Step 2

At this stage of the mushroom's lifecycle, it prefers to be in dark place with relatively stable temperature. During this step, the mushroom root structure, mycelium, grows throughout the coffee grounds. As it grows, the coffee grounds will start turning white. The grow kit should stay in the dark storage place until ~80% of the block is white. The time it takes for this colonization period varies based on species. The faster growing mushrooms (ex: oyster mushrooms) may only take 2-3 weeks in this stage. The slower growing species, like Lion's Mane, may take ~2-3 months in this stage.

Step 3

Move: Make sure to move the grow kit into an area with indirect sunlight, ideally a table or kitchen counter.

Examine: Before making any cuts, carefully inspect the outside of the mushroom block to see if there are any areas where the mushroom has already begun to fruit. Look for tiny white or brown bumps or protrusions, which are signs of initial mushroom growth.


Cut: If you've identified an area where the mushroom has started fruiting, that's where you'll want to cut. - If not, choose a side of the block that looks most promising or is easiest to access. - Using a sharp, sanitized knife or scissors, carefully cut an 'X' shape or a hole in the plastic bag, ensuring it's large enough to allow adequate air exchange but not so large that the substrate dries out quickly.


What happens now? - The fresh air exchange through the opening you've just created is crucial for signaling the mushroom to start its fruiting process. In the next steps you will begin misting the mushroom, giving it fresh water and helping it begin fruiting.

Step 4

Mist: Over the next days or weeks (depending on the mushroom species), you need to mist the opening lightly with water two-three times daily. This helps in maintaining humidity and provide the mushroom water, which is crucial for mushroom fruiting. If possible, use filtered or distilled water for misting.

Step 5

Monitor Growth: Over the next few days/weeks, you should start to see the mushrooms fruiting and growing through the opening. Ensure the substrate remains moist, but not soggy, and provide the necessary light and air circulation as recommended for your specific mushroom species.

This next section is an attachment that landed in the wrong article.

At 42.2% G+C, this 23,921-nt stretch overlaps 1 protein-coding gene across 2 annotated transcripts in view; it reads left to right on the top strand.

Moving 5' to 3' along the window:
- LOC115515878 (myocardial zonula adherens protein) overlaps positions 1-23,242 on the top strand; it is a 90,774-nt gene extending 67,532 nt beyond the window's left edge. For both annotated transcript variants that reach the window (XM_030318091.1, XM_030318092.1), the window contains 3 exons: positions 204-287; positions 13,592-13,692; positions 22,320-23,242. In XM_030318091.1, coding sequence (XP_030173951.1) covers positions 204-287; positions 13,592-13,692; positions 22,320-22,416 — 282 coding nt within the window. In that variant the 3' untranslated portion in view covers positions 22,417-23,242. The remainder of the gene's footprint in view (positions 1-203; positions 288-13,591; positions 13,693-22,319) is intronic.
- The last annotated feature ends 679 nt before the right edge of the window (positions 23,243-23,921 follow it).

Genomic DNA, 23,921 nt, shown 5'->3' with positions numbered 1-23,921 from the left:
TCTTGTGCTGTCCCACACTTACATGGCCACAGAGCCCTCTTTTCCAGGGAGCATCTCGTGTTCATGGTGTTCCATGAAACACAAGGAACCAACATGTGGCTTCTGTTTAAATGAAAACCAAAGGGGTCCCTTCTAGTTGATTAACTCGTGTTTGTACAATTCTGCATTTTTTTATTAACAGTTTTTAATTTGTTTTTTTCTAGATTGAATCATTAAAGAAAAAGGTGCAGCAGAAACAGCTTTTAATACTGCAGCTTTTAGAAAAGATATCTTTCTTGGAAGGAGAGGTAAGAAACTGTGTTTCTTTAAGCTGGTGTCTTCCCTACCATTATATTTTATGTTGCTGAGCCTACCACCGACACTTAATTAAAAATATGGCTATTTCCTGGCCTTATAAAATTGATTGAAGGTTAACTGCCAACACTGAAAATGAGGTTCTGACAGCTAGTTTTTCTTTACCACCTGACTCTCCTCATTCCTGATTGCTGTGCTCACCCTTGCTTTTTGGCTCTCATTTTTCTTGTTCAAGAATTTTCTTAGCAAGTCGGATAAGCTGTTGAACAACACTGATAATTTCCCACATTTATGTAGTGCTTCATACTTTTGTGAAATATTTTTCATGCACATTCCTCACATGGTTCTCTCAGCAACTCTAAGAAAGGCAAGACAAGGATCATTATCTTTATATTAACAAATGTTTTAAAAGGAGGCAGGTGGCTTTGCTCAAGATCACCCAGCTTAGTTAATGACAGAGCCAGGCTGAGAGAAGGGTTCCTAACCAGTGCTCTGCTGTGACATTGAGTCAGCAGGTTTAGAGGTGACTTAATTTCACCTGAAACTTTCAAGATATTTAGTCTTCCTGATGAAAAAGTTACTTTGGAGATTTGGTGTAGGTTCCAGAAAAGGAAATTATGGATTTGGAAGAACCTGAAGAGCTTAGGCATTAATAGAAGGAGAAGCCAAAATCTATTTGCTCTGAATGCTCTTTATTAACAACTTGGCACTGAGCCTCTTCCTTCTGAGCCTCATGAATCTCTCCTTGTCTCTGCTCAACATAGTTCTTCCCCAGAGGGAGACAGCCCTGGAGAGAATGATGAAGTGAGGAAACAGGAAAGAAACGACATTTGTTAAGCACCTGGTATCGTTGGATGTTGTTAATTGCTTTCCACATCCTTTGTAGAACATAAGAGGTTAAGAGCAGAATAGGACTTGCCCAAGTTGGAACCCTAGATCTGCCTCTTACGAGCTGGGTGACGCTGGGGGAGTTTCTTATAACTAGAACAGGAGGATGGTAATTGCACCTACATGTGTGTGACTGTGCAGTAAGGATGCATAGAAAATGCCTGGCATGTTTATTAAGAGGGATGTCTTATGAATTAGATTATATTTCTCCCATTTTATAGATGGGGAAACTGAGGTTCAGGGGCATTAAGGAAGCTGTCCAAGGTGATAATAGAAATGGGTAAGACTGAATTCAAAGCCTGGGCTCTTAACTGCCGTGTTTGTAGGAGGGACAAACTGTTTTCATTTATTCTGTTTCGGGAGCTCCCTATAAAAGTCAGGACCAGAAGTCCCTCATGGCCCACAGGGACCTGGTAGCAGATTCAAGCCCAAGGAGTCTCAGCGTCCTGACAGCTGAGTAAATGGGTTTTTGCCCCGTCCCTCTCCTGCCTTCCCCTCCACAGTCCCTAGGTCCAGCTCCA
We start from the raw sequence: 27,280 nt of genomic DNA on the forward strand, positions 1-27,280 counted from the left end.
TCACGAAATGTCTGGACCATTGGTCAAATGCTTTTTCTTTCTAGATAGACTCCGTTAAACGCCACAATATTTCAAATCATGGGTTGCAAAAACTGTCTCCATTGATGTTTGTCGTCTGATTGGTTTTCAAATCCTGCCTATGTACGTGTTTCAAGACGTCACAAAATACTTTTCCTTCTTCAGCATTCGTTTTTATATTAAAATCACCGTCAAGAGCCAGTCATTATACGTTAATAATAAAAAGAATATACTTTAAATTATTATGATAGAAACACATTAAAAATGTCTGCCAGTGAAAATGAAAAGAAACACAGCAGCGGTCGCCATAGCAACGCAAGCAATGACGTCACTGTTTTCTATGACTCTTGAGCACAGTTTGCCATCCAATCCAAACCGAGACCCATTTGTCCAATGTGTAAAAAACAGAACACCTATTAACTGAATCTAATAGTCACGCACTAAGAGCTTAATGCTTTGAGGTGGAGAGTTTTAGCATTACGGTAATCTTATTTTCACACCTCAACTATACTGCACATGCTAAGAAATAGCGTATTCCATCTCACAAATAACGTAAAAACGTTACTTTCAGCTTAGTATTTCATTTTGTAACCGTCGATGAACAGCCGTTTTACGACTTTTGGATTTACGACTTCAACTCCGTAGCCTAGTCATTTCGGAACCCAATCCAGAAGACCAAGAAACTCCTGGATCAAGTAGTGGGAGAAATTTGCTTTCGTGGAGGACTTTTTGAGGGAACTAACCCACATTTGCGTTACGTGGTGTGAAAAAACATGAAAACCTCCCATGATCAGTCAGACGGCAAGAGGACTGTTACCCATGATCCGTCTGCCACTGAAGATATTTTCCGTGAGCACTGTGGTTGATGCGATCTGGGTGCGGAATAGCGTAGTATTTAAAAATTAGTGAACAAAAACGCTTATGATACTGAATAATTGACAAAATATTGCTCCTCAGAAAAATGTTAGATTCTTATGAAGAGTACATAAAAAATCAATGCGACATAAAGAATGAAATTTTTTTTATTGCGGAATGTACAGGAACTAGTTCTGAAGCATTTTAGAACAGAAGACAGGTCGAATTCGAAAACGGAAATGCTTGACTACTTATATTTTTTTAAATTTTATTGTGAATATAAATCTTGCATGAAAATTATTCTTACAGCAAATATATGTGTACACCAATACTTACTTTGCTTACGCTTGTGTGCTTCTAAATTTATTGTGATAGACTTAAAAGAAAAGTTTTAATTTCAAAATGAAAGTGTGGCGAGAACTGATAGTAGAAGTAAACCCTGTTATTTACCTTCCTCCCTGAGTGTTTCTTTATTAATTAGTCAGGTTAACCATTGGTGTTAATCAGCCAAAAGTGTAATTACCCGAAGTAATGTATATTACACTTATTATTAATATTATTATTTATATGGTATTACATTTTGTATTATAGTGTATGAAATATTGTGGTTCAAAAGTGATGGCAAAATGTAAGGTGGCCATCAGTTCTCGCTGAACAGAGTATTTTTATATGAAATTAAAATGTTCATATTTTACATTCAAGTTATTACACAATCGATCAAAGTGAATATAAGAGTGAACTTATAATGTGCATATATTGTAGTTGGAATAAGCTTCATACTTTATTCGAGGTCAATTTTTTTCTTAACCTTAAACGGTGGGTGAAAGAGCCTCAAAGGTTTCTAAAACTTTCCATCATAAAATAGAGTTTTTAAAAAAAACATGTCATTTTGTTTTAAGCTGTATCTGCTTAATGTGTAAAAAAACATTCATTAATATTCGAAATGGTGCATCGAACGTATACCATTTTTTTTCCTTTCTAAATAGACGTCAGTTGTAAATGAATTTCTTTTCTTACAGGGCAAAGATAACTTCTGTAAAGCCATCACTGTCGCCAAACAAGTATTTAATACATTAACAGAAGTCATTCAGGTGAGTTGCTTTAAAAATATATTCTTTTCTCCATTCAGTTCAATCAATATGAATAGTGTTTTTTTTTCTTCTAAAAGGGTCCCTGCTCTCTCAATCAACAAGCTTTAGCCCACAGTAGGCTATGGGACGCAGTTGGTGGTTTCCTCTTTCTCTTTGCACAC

Step 6

Harvest: Congratulations! you made it to the final stage. You will now be able to harvest your mushroom to cook. The easiest way to remove the mushroom from the block is to grab it with your hand and gently twist it until it tears off at the base. If this doesn't seem to work, you can always use scissors to remove the mushroom completely. 

Clean: Once you remove the mushroom, be sure to examine it for loose pieces of substrate (coffee grounds). The mushroom grows so quickly it will sometimes pickup some up the substrate. These pieces should easily come out with some light brushing or a quick wash under the sink.

Cook: Now you can enjoy you can cook your mushroom in a meal. 

Step 7

Option A (Let's try that again): There is a possibility for a "second flush" or "third flush" of your mushroom. This just means that there is still enough nutrients in the substrate to allow the mushroom to fruit again. If you would like to try this you can return to step 4 to see if another mushroom begins fruiting. If you are able to get another flush, expect the mushroom to be less than half the size of the previous flush. Here is ideal example: the first flush yields 1 pound of mushroom, the second  flush yields 1/2 pound of mushroom and the third flush yields 1/4 pound of mushroom.

Option B (Compost time!): If you are done with the kit you can compost the entire substrate block (minus the plastic bag). The block can go directly into a compost container or can be broken up and spread in your garden.